JERUSALEM — After two deadly attacks in the West Bank in two days, the Israeli government and military announced sweeping measures on Friday against Palestinians and their government.
The moves came after an Israeli motorist was shot Friday in Hebron and a Palestinian teenager stabbed a girl in her bedroom on Thursday.
The Israeli military said Friday that it would prevent all Palestinian movement between towns and villages in the southern West Bank, including Hebron, and that it had ordered in two more battalions to secure the area. The Israeli government said it would withhold some crucial tax revenues it normally transfers to the Palestinian Authority.
The closings in the West Bank were the harshest measures imposed on Palestinians since three Israeli teenagers were kidnapped and killed in the West Bank in June 2014, Lt. Col. Peter Lerner said in a conference call on Friday. The kidnapping of the three teenagers ultimately led to a devastating war that summer between Israel and Palestinian militants in Gaza.
“This isn’t a normal situation, and that’s why we are taking substantial steps on the ground,” Colonel Lerner said, adding that the moves were intended to “disrupt, prevent and foil additional attacks.”
The measures were made after one or more gunmen fired on a family traveling in a car near Hebron on Friday, killing the father and seriously wounding the mother, the Israeli military reported. Two of their children were also injured when the car overturned along a narrow highway that runs through the southern West Bank. The assailants fled.
Israeli news media identified the father as Michael Mark, the director of a yeshiva in Otniel, a Jewish settlement south of Hebron. He was reported to have 10 children; the two who were injured were teenagers.
The shooting came a day after a Palestinian teenager stabbed to death a 13-year-old Israeli-American girl while she slept in her bedroom in the Jewish settlement of Kiryat Arba.
The two episodes suggested that the surge in stabbings, shootings and car attacks that began in October has intensified after waning for months. The violence has left more than 30 Israelis dead, including some who were dual citizens of the United States. More than 210 Palestinians have also been killed, most while carrying out attacks or when thought to be about to do so.
Much of the violence has been concentrated in the Hebron area, where there is more friction among Palestinians, Jewish settlers and Israeli soldiers. Colonel Lerner estimated that at least 80 attacks had occurred in the area.
The restrictions on Hebron and its surrounding towns and villages were intended to prevent all movement except for urgent humanitarian aid, and will affect tens of thousands of Palestinians, including those with permits to work in Israel, a crucial source of income in the area.
“It will be extremely limited,” Colonel Lerner said of exceptions to the restrictions. Palestinians can also “expect to see much more forces on the ground,” he said, adding, “There will be checkpoints and other activities.”
The Israeli government’s security cabinet was expected to convene on Saturday evening to discuss further steps.
The restrictions around Hebron were a sharp step up from the military’s monthslong policy of using targeted closings to punish an attacker’s hometown or village.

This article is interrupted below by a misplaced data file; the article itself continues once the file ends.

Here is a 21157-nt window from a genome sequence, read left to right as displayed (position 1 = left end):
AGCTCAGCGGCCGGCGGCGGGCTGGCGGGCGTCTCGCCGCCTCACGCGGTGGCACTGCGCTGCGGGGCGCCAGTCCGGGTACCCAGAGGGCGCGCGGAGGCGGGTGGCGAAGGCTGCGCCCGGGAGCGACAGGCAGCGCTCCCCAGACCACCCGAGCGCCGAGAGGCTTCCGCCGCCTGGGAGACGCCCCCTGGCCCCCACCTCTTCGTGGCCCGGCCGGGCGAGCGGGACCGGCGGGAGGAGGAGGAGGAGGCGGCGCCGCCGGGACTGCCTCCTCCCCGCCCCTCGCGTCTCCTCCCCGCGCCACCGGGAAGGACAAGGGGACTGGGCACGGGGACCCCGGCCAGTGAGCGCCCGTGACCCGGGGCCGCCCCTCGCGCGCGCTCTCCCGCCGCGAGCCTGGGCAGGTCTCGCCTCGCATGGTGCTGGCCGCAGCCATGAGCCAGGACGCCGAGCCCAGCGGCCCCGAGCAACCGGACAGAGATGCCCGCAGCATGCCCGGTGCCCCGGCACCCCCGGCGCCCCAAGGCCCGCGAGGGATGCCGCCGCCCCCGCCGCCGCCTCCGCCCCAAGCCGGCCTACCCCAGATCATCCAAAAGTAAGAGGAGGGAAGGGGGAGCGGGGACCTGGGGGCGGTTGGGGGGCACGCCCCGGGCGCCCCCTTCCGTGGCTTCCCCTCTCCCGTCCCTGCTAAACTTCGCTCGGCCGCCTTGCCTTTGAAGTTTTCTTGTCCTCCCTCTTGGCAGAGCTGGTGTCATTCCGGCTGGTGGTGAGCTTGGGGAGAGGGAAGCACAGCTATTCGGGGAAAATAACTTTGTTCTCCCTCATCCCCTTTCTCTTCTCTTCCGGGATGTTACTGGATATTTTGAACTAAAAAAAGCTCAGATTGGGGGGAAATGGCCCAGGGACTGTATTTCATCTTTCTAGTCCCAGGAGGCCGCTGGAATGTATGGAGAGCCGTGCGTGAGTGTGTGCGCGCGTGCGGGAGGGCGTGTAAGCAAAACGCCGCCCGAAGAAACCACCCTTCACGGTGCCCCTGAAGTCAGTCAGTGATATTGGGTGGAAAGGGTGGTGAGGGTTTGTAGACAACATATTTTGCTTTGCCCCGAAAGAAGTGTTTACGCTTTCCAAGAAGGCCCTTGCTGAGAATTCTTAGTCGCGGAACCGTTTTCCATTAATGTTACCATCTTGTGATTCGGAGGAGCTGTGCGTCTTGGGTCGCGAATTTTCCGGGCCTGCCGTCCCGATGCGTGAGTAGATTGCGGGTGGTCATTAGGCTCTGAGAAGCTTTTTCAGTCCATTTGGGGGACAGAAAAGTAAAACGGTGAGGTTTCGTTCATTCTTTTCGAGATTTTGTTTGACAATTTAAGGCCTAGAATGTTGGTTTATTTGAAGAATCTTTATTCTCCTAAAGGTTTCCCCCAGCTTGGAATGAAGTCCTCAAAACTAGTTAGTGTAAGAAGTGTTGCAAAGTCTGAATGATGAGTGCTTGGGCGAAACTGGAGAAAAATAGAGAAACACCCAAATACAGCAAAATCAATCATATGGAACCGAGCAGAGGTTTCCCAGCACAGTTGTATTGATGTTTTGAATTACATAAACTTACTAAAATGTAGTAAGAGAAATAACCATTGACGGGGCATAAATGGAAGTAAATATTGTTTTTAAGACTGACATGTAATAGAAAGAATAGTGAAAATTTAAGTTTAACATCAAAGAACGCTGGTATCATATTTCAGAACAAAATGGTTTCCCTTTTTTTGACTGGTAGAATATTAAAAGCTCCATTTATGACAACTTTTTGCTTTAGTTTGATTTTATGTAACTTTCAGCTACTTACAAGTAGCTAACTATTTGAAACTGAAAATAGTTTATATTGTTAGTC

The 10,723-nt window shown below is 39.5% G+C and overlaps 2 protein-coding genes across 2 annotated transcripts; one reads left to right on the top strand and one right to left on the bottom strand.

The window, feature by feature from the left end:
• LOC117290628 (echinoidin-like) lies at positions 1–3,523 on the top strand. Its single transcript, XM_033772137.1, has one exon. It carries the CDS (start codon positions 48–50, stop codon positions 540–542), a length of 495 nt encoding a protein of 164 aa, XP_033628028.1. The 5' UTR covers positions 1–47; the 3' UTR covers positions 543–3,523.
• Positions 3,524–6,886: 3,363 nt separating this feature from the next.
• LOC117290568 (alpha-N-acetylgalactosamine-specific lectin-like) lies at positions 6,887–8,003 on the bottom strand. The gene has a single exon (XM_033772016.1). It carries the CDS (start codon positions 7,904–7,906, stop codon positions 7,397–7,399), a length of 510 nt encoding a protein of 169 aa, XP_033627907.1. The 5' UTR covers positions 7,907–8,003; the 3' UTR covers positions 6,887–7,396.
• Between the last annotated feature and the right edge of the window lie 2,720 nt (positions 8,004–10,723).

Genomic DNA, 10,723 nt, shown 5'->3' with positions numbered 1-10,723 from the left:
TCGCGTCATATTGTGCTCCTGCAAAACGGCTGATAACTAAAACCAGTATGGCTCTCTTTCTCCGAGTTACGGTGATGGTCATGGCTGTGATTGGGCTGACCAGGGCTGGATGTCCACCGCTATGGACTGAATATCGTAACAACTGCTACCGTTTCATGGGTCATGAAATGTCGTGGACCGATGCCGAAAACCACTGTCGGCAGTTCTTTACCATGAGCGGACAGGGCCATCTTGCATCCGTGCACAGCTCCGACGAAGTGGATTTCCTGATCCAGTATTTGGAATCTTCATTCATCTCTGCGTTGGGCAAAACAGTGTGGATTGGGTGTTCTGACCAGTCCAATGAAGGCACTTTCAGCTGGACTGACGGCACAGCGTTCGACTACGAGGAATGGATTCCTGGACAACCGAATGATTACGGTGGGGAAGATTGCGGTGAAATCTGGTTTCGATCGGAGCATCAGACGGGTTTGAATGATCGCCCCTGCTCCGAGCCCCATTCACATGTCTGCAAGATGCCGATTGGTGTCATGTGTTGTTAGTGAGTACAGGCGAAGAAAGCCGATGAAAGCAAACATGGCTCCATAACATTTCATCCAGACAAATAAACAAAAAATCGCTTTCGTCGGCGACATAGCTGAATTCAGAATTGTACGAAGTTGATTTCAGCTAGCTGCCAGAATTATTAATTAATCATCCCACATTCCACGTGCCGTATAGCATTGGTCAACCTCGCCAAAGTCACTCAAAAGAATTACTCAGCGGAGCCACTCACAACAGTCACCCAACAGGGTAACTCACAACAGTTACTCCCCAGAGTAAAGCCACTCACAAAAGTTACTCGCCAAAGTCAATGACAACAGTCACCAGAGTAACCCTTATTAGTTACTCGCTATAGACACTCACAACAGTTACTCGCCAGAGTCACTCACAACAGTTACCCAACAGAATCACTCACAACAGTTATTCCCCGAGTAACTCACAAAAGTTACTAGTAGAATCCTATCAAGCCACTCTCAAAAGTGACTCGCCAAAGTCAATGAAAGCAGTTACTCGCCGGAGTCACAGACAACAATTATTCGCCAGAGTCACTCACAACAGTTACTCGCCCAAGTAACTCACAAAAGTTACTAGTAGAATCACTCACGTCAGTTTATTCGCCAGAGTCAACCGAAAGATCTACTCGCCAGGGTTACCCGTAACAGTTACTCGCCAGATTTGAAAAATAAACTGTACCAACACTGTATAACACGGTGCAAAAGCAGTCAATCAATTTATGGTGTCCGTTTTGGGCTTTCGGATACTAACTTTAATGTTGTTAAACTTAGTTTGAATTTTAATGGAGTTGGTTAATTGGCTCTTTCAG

While Palestinian security officials were cooperating with Israeli forces to clamp down on violence, Colonel Lerner said that there had been no clear condemnation of the attacks by the Palestinian government, and that celebratory posts on social media were encouraging violence.
In the conference call, Colonel Lerner said the current spike in violence could be tied to the last days of Ramadan. But he declined to comment on whether the harsher steps taken Friday reflected the more hard-line vision of the far-right defense minister, Avigdor Lieberman, appointed on May 25.
Also Friday, the office of Prime Minister Benjamin Netanyahu announced the government’s plan to deduct tax revenues from the estimated $130 million transferred monthly to the Palestinian government. The statement did not say how much would be deducted, only that the amount was meant to equal that “being transferred by the Palestinian Authority to terrorists and their families.”
In a statement, the government accused the Palestinian government of “various laundering methods” to transfer money to militants and their families.
Palestinian officials did not respond to requests for comment.
The recent attacks have been fueled in part by incendiary posts on social media and militant groups urging more violence. But they also reflect growing despair by young Palestinians in particular over a life constrained by Israel’s decades-long military occupation and their own rudderless leadership.
Earlier on Friday, a Palestinian woman was shot dead in Hebron after the police said she had brandished a knife near a contentious holy site shared by Muslims and Jews, known as the Cave of the Patriarchs and the Ibrahimi Mosque.
Wafa, the Palestinian official news service, reported that the woman, Sarah Tarayreh, 27, was pregnant, but gave no further details. She was from Bani Naim, the same hometown as Mohammad Tarayreh, the 19-year-old who on Thursday killed Hallel Yaffa Ariel, 13, in her home in the Kiryat Arba settlement in the West Bank.
Also Friday, a Palestinian man, Mohammad Habash, 63, died when thousands of worshipers tried to rush through a military checkpoint from the West Bank to Jerusalem. The melee occurred when Palestinians celebrating Ramadan tried to reach the holy site known to Muslims as the Al Aqsa Compound, and to Jews as the Temple Mount.
Activists posted video on Facebook of police officers on horseback driving some of the worshipers back and other officers announcing that all Palestinian men under the age of 45 should go home.